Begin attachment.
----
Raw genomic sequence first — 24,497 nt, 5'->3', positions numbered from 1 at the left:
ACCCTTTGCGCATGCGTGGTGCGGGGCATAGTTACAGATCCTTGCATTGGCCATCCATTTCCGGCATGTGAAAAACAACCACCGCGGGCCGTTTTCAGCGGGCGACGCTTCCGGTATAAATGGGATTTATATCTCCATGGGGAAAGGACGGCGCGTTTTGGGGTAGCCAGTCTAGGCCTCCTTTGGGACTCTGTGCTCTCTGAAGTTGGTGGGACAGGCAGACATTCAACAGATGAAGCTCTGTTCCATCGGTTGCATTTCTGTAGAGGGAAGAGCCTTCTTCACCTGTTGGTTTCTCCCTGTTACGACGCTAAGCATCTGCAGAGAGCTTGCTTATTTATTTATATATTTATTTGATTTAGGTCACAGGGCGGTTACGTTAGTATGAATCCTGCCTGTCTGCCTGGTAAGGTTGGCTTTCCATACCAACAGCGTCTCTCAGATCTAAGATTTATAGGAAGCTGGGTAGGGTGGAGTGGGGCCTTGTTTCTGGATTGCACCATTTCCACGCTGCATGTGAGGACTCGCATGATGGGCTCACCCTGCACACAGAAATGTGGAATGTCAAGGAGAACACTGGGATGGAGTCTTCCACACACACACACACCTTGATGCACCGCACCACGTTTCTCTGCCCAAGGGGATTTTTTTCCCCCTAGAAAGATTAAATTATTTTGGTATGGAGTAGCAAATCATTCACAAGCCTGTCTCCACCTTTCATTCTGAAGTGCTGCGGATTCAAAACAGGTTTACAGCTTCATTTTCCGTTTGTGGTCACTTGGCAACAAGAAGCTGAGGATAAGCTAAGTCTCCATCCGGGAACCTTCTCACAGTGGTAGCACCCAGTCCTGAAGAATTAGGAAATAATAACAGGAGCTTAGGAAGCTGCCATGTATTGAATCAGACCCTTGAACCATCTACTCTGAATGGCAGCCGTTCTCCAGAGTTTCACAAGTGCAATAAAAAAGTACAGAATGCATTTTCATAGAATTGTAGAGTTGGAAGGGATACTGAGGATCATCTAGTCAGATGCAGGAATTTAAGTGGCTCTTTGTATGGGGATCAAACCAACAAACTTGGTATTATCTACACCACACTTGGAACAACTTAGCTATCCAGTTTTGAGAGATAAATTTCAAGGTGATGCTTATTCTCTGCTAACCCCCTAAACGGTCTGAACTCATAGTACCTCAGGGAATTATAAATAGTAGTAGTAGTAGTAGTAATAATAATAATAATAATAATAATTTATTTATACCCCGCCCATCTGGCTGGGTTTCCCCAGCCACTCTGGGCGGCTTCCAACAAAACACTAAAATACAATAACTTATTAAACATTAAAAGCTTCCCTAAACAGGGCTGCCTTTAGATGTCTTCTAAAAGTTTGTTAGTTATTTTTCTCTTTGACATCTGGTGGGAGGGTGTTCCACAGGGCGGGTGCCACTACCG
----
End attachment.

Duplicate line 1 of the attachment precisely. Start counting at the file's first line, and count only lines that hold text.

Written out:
Raw genomic sequence first — 24,497 nt, 5'->3', positions numbered from 1 at the left: